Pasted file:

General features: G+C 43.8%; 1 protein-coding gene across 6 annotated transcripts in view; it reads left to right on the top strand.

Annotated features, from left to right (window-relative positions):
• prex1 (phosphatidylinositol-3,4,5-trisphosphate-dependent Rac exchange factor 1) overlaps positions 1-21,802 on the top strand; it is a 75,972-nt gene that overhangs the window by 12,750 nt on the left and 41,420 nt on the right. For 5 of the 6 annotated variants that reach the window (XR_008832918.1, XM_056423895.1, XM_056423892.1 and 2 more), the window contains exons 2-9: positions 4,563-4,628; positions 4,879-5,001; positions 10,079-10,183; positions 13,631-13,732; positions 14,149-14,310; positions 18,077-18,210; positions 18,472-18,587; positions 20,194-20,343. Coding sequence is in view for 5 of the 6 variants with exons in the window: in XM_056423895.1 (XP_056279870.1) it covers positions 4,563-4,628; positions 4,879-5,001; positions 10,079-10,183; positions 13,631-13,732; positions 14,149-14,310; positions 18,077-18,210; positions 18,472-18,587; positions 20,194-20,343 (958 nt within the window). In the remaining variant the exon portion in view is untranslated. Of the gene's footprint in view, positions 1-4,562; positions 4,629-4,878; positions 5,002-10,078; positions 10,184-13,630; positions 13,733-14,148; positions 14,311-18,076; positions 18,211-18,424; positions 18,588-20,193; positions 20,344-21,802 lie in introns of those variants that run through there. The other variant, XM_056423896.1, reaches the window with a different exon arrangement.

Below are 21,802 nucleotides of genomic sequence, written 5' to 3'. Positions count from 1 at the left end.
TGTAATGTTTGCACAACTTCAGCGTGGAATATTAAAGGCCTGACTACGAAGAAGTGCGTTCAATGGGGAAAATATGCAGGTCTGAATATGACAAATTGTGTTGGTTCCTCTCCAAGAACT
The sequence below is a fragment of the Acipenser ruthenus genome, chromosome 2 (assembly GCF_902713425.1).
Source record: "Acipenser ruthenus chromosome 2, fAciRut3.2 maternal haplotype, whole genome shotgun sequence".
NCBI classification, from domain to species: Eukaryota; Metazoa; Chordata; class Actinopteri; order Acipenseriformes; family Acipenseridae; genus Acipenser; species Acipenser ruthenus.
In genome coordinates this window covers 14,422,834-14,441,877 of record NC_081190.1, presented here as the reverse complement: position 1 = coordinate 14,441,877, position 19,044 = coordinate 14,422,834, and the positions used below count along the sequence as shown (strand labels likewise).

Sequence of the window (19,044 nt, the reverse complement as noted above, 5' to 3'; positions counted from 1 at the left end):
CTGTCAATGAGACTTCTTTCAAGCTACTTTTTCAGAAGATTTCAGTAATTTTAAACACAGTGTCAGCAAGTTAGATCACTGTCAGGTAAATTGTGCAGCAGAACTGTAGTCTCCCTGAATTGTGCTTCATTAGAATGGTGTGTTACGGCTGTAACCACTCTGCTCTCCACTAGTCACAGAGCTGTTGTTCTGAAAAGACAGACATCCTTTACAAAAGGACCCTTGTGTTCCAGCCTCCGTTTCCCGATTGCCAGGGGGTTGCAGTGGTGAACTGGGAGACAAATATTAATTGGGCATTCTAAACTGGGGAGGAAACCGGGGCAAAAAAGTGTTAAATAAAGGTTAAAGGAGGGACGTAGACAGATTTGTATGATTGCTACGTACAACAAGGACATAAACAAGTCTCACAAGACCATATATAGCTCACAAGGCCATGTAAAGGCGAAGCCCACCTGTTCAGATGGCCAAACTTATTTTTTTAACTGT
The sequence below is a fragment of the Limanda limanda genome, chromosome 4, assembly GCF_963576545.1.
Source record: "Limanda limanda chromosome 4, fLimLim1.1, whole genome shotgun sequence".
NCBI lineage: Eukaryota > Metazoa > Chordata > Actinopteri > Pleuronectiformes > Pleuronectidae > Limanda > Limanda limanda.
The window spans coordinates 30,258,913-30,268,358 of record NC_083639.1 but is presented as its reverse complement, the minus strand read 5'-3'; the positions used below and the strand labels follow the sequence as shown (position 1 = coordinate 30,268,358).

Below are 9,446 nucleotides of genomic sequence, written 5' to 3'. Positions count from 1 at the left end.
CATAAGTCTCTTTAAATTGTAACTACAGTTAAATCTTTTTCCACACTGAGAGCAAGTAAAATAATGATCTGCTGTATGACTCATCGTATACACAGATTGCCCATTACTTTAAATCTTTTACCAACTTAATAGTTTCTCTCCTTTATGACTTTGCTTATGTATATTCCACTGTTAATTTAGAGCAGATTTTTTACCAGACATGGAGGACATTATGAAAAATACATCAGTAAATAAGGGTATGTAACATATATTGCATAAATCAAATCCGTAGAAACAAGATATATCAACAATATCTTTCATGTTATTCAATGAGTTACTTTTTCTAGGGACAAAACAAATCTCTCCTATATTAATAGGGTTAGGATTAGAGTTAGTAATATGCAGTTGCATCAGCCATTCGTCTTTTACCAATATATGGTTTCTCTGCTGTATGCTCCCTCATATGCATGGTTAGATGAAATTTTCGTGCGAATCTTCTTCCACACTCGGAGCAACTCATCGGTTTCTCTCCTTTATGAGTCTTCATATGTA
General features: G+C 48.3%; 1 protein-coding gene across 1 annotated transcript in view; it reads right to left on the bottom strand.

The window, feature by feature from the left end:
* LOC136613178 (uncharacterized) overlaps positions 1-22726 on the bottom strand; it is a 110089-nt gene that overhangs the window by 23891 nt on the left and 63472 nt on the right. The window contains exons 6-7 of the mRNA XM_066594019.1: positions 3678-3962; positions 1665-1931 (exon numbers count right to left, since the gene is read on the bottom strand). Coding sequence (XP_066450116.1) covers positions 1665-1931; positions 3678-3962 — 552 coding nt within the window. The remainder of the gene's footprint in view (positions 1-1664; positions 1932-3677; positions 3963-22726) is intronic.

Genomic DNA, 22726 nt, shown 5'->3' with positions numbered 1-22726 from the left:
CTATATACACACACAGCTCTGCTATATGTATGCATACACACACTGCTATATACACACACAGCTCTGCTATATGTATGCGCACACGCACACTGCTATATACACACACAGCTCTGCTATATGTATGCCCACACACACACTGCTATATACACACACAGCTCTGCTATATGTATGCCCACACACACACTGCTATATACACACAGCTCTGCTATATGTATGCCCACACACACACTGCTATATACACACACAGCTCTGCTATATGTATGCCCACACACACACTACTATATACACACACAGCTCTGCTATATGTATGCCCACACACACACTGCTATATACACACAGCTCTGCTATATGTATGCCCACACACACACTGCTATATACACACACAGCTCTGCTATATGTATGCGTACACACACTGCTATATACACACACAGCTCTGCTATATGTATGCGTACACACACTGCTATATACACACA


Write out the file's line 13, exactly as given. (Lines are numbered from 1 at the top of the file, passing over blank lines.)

Source record: "Limanda limanda chromosome 4, fLimLim1.1, whole genome shotgun sequence".